One in ten of us are carers.

This means that millions of us routinely look after someone in our lives who is ill, frail or disabled. 

Depending on the situation some carers find themselves needing to speak up on behalf of the person they care for. There can be all sorts of reasons for this.

One of the areas that they may need to do this is for legal problems.

Getting help with legal issues for someone you are caring for

The NHS Choices service has information on some legal issues that carers may need to be aware of. It includes a helpline called Carers Direct which provides free information and advice to carers on many different subjects.

Visit the NHS site to find out more.  

Carers UK is a charity that has information on many different aspects of life as a carer, and the challenges that come with supporting people to manage their personal affairs. This includes some legal matters.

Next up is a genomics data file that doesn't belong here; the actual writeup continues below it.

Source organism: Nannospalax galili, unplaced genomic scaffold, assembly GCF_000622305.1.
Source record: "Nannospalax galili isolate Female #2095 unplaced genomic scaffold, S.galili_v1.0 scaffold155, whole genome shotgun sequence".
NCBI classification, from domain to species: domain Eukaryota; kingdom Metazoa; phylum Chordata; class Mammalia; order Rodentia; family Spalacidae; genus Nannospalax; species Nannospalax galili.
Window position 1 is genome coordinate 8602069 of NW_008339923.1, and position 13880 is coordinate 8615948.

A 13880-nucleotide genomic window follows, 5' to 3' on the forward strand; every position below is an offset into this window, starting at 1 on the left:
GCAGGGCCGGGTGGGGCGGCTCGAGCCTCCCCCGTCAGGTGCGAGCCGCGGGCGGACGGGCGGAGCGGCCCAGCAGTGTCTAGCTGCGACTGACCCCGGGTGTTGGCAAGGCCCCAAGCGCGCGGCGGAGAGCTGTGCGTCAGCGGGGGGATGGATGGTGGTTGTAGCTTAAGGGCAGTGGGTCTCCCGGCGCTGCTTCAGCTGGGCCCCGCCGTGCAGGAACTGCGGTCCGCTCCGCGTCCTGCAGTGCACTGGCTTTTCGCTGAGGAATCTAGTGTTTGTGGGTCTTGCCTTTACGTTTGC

Visit the Carers UK website to find out more.

Finding a lawyer to talk to

If you want to talk to a lawyer about the legal needs of someone you are caring for, you can read more about the different types of lawyer on the 'Types of lawyers' page.

The organisation Solicitors for the Elderly is a national organisation of lawyers that specialise in providing legal advice for older and vulnerable people, families and carers.

You can search for lawyers in different areas of the country to talk to. You may also find that there are other charities that can offer support to people in the same situation as the person you care for. A quick search online will take you to the website that best fits the situation.

They should be able to advise you if they can suggest a law firm or a lawyer  that might be able to offer help. If you are looking to talk to a lawyer about legal situations involving people with dementia or other mental health problems, the Legal Services Board has published two factsheets that may help:

Other information about legal rights for vulnerable people

The Government's website includes information about people's rights, and the types of support that disabled people in particular are entitled to.